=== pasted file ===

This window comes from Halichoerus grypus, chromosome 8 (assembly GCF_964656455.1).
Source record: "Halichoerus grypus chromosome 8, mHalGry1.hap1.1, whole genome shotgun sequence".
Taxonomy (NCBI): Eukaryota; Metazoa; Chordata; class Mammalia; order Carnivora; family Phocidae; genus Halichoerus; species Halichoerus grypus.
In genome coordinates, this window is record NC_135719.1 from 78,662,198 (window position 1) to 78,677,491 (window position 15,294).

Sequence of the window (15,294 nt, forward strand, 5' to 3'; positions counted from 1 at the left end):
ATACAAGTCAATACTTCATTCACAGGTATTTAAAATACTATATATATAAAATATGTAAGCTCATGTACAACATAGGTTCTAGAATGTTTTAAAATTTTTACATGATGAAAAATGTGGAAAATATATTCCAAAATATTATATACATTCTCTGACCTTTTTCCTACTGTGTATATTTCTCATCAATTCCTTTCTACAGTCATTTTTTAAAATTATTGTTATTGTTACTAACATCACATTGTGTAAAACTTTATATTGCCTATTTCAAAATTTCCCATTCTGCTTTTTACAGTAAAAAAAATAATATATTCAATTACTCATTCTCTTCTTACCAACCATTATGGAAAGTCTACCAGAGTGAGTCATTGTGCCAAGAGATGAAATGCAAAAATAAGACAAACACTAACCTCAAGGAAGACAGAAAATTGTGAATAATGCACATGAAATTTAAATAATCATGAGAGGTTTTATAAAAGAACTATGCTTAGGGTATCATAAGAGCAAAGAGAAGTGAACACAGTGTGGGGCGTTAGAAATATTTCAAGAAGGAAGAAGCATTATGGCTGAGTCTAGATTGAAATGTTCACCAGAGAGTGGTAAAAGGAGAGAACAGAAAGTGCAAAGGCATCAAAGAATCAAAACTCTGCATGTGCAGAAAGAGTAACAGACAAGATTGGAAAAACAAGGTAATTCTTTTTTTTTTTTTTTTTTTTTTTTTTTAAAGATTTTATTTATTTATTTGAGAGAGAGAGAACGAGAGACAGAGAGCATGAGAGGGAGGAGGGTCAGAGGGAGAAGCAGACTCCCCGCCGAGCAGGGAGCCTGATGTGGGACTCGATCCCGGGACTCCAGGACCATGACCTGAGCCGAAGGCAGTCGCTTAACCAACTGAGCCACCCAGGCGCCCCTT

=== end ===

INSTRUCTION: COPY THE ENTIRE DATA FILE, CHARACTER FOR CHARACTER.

This window comes from Halichoerus grypus, chromosome 8 (assembly GCF_964656455.1).
Source record: "Halichoerus grypus chromosome 8, mHalGry1.hap1.1, whole genome shotgun sequence".
Taxonomy (NCBI): Eukaryota; Metazoa; Chordata; class Mammalia; order Carnivora; family Phocidae; genus Halichoerus; species Halichoerus grypus.
In genome coordinates, this window is record NC_135719.1 from 78,662,198 (window position 1) to 78,677,491 (window position 15,294).

Sequence of the window (15,294 nt, forward strand, 5' to 3'; positions counted from 1 at the left end):
ATACAAGTCAATACTTCATTCACAGGTATTTAAAATACTATATATATAAAATATGTAAGCTCATGTACAACATAGGTTCTAGAATGTTTTAAAATTTTTACATGATGAAAAATGTGGAAAATATATTCCAAAATATTATATACATTCTCTGACCTTTTTCCTACTGTGTATATTTCTCATCAATTCCTTTCTACAGTCATTTTTTAAAATTATTGTTATTGTTACTAACATCACATTGTGTAAAACTTTATATTGCCTATTTCAAAATTTCCCATTCTGCTTTTTACAGTAAAAAAAATAATATATTCAATTACTCATTCTCTTCTTACCAACCATTATGGAAAGTCTACCAGAGTGAGTCATTGTGCCAAGAGATGAAATGCAAAAATAAGACAAACACTAACCTCAAGGAAGACAGAAAATTGTGAATAATGCACATGAAATTTAAATAATCATGAGAGGTTTTATAAAAGAACTATGCTTAGGGTATCATAAGAGCAAAGAGAAGTGAACACAGTGTGGGGCGTTAGAAATATTTCAAGAAGGAAGAAGCATTATGGCTGAGTCTAGATTGAAATGTTCACCAGAGAGTGGTAAAAGGAGAGAACAGAAAGTGCAAAGGCATCAAAGAATCAAAACTCTGCATGTGCAGAAAGAGTAACAGACAAGATTGGAAAAACAAGGTAATTCTTTTTTTTTTTTTTTTTTTTTTTTTTTAAAGATTTTATTTATTTATTTGAGAGAGAGAGAACGAGAGACAGAGAGCATGAGAGGGAGGAGGGTCAGAGGGAGAAGCAGACTCCCCGCCGAGCAGGGAGCCTGATGTGGGACTCGATCCCGGGACTCCAGGACCATGACCTGAGCCGAAGGCAGTCGCTTAACCAACTGAGCCACCCAGGCGCCCCTT